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Monday, December 12, 2011

Nogs, Grogs, Punch and Tea

Mulled wine has been lauded since the 5th century C.E. for its warming qualities. To mull means to “heat and spice.” Could it be from a Middle English word, mollen, which means “to moisten” or “to crumble”? Mulled wine and beer used to be heated by plunging a red hot poker from the fire into the liquid.

Medieval people enjoyed Ypocras/Hipocris/Hippocras, a drink named after Hippocrates, and generally accepted as a magical elixir. Henry III had two sesters of wine with zedoary (an herb from India and Indonesia, which tastes like ginger), two with nutmeg, and two with cubebs (a seasoning from India which is kind of like pepper) as part of his Christmas cellar of 1244. Here is a recipe for Ypocras.

• 1 bottle sweet red or white wine
• 1-2 cups honey
• 1 T each of ginger, cinnamon, cardamom, white pepper, cloves, nutmeg, and caraway seeds
• A cheesecloth
Bring the wine and honey close to the boil in a pan, skimming off the scum as it rises to the surface. Taste and add more honey to sweeten, if desired. Take off the heat and stir in the spices. Leave it to sit for 24 hours, while covered. During this time the spices will form a thick residue at the bottom of the pan. Now, using a ladle, decant the wine into a second container, straining it through 2-3 layers of cheesecloth, while trying to leave as much of the spice residue in the pan as possible. Store for 1 month before serving—the older it is, the better it tastes!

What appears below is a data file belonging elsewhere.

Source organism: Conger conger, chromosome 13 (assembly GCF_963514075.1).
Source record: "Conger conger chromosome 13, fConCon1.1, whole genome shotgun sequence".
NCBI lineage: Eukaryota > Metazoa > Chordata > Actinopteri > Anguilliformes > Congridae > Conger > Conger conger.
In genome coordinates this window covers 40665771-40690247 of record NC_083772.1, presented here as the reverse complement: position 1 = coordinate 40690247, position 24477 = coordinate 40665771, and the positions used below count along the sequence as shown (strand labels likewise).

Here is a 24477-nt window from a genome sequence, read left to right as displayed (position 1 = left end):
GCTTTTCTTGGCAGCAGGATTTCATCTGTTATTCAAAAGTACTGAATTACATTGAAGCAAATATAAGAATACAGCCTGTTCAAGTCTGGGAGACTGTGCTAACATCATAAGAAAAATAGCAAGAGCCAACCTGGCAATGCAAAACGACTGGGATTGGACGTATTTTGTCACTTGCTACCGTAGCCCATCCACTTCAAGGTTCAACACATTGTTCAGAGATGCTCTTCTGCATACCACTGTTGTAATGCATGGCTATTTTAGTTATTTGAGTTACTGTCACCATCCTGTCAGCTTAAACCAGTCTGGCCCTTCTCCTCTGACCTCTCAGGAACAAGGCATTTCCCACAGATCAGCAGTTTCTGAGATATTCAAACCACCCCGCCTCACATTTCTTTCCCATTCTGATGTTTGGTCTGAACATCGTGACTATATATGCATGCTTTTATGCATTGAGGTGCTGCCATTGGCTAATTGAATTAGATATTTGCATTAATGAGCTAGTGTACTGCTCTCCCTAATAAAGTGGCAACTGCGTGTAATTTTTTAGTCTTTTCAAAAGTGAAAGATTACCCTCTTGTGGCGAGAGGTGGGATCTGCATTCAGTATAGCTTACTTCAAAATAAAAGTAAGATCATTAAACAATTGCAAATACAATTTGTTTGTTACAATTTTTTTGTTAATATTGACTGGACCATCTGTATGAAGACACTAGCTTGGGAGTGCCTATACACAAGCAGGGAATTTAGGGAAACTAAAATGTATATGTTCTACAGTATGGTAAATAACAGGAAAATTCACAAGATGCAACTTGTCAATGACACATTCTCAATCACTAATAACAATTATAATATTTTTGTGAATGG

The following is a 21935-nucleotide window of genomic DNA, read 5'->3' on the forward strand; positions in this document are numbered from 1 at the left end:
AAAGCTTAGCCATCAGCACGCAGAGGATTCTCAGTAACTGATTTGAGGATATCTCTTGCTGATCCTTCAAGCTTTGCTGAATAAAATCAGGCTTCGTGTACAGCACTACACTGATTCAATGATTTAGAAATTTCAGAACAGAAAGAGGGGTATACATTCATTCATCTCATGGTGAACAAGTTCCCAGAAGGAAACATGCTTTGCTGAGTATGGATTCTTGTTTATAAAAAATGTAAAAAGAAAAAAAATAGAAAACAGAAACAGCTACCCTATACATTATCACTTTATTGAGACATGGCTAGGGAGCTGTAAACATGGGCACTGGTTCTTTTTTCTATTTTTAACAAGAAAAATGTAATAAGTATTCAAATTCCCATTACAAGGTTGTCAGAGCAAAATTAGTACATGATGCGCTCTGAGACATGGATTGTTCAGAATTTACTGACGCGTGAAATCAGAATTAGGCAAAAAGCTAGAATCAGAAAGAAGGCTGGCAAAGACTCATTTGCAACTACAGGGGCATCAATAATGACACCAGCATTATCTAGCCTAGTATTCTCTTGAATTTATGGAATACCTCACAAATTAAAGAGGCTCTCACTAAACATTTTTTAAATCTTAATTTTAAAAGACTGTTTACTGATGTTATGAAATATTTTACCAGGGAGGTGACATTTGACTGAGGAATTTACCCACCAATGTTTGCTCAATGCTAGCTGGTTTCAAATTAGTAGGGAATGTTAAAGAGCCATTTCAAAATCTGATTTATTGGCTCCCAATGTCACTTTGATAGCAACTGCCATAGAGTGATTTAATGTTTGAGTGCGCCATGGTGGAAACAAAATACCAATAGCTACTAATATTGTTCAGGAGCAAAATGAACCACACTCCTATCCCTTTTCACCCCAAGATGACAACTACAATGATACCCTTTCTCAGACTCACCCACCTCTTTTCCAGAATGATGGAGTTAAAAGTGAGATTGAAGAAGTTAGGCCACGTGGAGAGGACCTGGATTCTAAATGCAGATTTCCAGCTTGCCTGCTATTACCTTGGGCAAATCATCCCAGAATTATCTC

By the 1550s, recipes for mulling Clarrey/clarree/claree appeared. Both are mentioned in Geoffrey Chaucer’s The Merchant’s Tale. The word comes from the Latin vinum claratum. Here is a recipe for Clarrey:

• 1 bottle inexpensive, sweet white wine
• 1-2 cups honey
• 1 T each of cinnamon, galingale (substitute ginger), and cardamom
• 1 t white pepper
• 1 cheesecloth
Bring the wine and honey close to the boil, then reduce the heat and skim off the scum as it rises. Taste and add honey for sweetness as required. Remove from the heat, stir in all of the spices, and then cover and allow to sit for 24 hours. As with the Ypocras, after this time you will need to use a ladle to transfer the liquid into another container, passing it through a strainer lined with 2-3 layers of cheesecloth to remove the spices. Again, leave behind as much as possible of the spice residue that will have
formed in the bottom of the pan. Bottle it and store for 1 month before serving. A good Clarrey is one that has been aged for a year or even longer.

Bishop’s punch—known as “bischopswyn”—is in some countries drunk on December 6th for St Nicholas’ Day. Here is a recipe.

Bishop’s Wine
• 1 bottle red wine
• 1 orange stuck with cloves
• 1 cinnamon stick
• Peel of 1 lemon